the pericardium and 1500 mL of serohematic fluid was removed. The biopsy of the pericardium concluded: presence of fibrinous exudate with chronic pericarditis and diffuse inflammatory lymphoplasmacytic infiltration, more intense around the vaso-histological structure compatible with GVHD. The immunohistochemical study of the pericardium indicated CD20+ (pan B), L26/CD45 Ro (pan T), (UCHL1)/CD138 plasma cells, CD4 negative, concluding that the pericardium was affected by an inflammatory process rich in B and T cells, as well as plasma cells. A computed tomography (CT) of the thorax on June 26, 2010 showed thickening of the pericardium with minimal pericardial effusion, and significant bilateral pleural effusion. The drain was kept in the pericardium until no more cardiac debit was observed and the patient remained on prednisone (1 mg/kg/day) to control the pericardial GVHD. The patient evolved with significant clinical improvement and was discharged to outpatient follow-up.

Discussion

HSCT is an effective therapy for AML. Although used in patients with on-going disease, the best results are documented in patients undergoing the procedure while in first remission.5 In the current case, HSCT was performed after chemotherapy and the patient achieved complete remission. Pathological and clinical features of chronic GVHD are similar to some collagen diseases, in which there is a deregulation of the immune system with eosinophilia, presence of autoantibodies, hypergammaglobulinemia and plasmacytosis. There is frequent involvement of the skin, liver, eyes, lungs and gastrointestinal tract. However involvement of other tissues, such as serosal tissues, has rarely been reported. Sullivan et al. reported serosal tissue involvement in 2% of patients with chronic GVHD after HSCT.6 It is known that GVHD presents similar clinical manifestations to autoimmune diseases, such as systemic sclerosis, systemic lupus erythematosus, lichen planus, Sjogren's syndrome, rheumatoid arthritis and primary biliary cirrhosis. It is surprising that the incidence of polyserositis is so low.6 The patient developed pericardial effusion and cardiac tamponade sixteen months after HSCT, in addition to bilateral pleural effusion. Pleural tuberculosis is a frequent cause of pleural effusion in Brazil. The risk of tuberculosis appears to be increased in patients with chronic rheumatic diseases such as systemic lupus erythematosus, and in patients on prolonged corticosteroid or immunosuppressant therapies.7 In view of epidemiological data showing that tuberculosis is a major cause of serositis in Brazil and since the patient's immune system was highly suppressed and the adenosine deaminase concentration in the pericardial fluid was very close to the normal upper limit (17.3 U/dL), we chose to start empirical treatment for tuberculosis until the results of the biopsy and immunohistochemistry confirmed pericardial GVHD. From then on, the patient remained on specific treatment for GVHD with cyclosporine and prednisone. There are few reports of pleural effusion and pericardial fluid in chronic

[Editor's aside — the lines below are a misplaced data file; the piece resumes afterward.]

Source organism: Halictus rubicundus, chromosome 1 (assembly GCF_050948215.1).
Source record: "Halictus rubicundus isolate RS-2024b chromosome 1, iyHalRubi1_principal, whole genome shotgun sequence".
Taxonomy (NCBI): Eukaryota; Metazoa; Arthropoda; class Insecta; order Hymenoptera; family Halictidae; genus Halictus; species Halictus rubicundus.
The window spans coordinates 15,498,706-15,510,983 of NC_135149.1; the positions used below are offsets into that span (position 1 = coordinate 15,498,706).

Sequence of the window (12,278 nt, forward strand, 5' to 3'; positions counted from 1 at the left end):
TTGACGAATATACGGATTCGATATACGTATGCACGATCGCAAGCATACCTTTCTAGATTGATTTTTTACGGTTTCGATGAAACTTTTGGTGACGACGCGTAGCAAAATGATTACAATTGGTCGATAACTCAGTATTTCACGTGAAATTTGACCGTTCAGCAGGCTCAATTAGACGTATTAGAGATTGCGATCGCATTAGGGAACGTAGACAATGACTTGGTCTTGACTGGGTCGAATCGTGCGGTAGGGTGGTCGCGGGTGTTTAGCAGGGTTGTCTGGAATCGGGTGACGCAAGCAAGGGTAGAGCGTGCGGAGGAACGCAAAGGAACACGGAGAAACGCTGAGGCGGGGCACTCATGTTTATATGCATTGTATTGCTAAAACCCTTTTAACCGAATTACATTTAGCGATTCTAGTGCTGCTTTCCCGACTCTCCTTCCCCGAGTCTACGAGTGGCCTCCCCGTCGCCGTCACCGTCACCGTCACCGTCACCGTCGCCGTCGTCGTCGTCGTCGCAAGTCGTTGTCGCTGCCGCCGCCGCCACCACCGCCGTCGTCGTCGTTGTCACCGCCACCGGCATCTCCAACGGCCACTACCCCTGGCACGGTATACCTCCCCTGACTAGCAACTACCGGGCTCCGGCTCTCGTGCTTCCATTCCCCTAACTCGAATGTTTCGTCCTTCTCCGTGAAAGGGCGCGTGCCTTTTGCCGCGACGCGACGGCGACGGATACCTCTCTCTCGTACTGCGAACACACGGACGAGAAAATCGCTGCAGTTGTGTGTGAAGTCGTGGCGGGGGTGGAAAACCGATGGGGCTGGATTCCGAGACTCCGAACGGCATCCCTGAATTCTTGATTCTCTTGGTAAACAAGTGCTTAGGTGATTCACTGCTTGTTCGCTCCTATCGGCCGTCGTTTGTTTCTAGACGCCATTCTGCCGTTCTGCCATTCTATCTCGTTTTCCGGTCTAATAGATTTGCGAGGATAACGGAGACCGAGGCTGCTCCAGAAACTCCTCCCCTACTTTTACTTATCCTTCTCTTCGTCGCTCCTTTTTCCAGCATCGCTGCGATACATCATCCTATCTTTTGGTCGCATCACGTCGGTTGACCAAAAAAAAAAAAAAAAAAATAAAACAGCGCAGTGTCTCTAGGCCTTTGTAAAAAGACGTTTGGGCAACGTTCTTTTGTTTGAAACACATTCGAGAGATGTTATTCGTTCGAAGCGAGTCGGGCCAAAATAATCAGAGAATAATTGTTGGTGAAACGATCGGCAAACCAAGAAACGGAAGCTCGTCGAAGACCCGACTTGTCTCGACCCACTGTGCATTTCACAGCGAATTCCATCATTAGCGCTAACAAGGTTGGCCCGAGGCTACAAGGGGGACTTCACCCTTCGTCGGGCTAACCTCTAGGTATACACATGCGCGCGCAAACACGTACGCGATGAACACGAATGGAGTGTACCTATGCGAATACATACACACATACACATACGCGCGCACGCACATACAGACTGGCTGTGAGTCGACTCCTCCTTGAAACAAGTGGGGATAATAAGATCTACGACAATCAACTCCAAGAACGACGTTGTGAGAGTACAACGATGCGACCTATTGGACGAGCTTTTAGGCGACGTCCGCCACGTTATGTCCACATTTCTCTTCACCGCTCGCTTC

GVHD. Seber et al. described polyserositis in seven patients with recurrent serous effusions after HSCT.8 There are some important differences between these cases and the present one. In the previously referenced study, four of the HSCT used unrelated donors and in six cases serosal effusions occurred before D+100 after HSCT; considered as the period for acute GVHD. Only three of the seven patients had pericardial effusions. The authors of this article highlight the extension of pericardial effusion (April: 1600 mL and June: 1500 mL of serohematic fluid), the association with pleural effusion, the recurrence of serositis, the time of clinical manifestation (16 months after transplantation) and the severity of it leading to cardiac tamponade with imminent risk to life for the patient. The pericardium contains, on average, about 50 mL of fluid. When there is an accumulation of fluid in the pericardial space capable of producing pressure above intracardiac levels, cardiac tamponade occurs. This is characterized by increasing intracavity pressures with limitation of ventricular filling and consequent reduction of cardiac debit leading to hemodynamic instability.7 Although pericardial effusion is a rare clinical manifestation of GVHD with few cases described in the literature, it should not be underestimated by hematologists accompanying patients submitted to allogeneic HSCT.

Conflicts of interest

The authors declare no conflicts of interest.

REFERENCES